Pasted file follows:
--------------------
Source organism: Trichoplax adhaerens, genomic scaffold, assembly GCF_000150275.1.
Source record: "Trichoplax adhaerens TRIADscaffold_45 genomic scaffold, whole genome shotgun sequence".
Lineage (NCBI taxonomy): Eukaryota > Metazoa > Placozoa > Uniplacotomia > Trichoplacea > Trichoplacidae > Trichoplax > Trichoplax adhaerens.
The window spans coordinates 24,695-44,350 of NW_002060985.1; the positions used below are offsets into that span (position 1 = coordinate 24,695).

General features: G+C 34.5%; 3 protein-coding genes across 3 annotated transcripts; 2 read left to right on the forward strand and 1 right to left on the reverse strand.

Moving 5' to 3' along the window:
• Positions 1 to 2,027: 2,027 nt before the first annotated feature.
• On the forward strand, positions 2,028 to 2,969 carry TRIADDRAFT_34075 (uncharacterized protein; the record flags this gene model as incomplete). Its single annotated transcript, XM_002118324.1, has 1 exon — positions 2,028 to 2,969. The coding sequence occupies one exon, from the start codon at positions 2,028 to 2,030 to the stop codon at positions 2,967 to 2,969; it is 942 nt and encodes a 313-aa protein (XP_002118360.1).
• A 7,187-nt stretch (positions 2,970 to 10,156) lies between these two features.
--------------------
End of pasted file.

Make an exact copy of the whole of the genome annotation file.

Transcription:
Source organism: Trichoplax adhaerens, genomic scaffold, assembly GCF_000150275.1.
Source record: "Trichoplax adhaerens TRIADscaffold_45 genomic scaffold, whole genome shotgun sequence".
Lineage (NCBI taxonomy): Eukaryota > Metazoa > Placozoa > Uniplacotomia > Trichoplacea > Trichoplacidae > Trichoplax > Trichoplax adhaerens.
The window spans coordinates 24,695-44,350 of NW_002060985.1; the positions used below are offsets into that span (position 1 = coordinate 24,695).

General features: G+C 34.5%; 3 protein-coding genes across 3 annotated transcripts; 2 read left to right on the forward strand and 1 right to left on the reverse strand.

Moving 5' to 3' along the window:
• Positions 1 to 2,027: 2,027 nt before the first annotated feature.
• On the forward strand, positions 2,028 to 2,969 carry TRIADDRAFT_34075 (uncharacterized protein; the record flags this gene model as incomplete). Its single annotated transcript, XM_002118324.1, has 1 exon — positions 2,028 to 2,969. The coding sequence occupies one exon, from the start codon at positions 2,028 to 2,030 to the stop codon at positions 2,967 to 2,969; it is 942 nt and encodes a 313-aa protein (XP_002118360.1).
• A 7,187-nt stretch (positions 2,970 to 10,156) lies between these two features.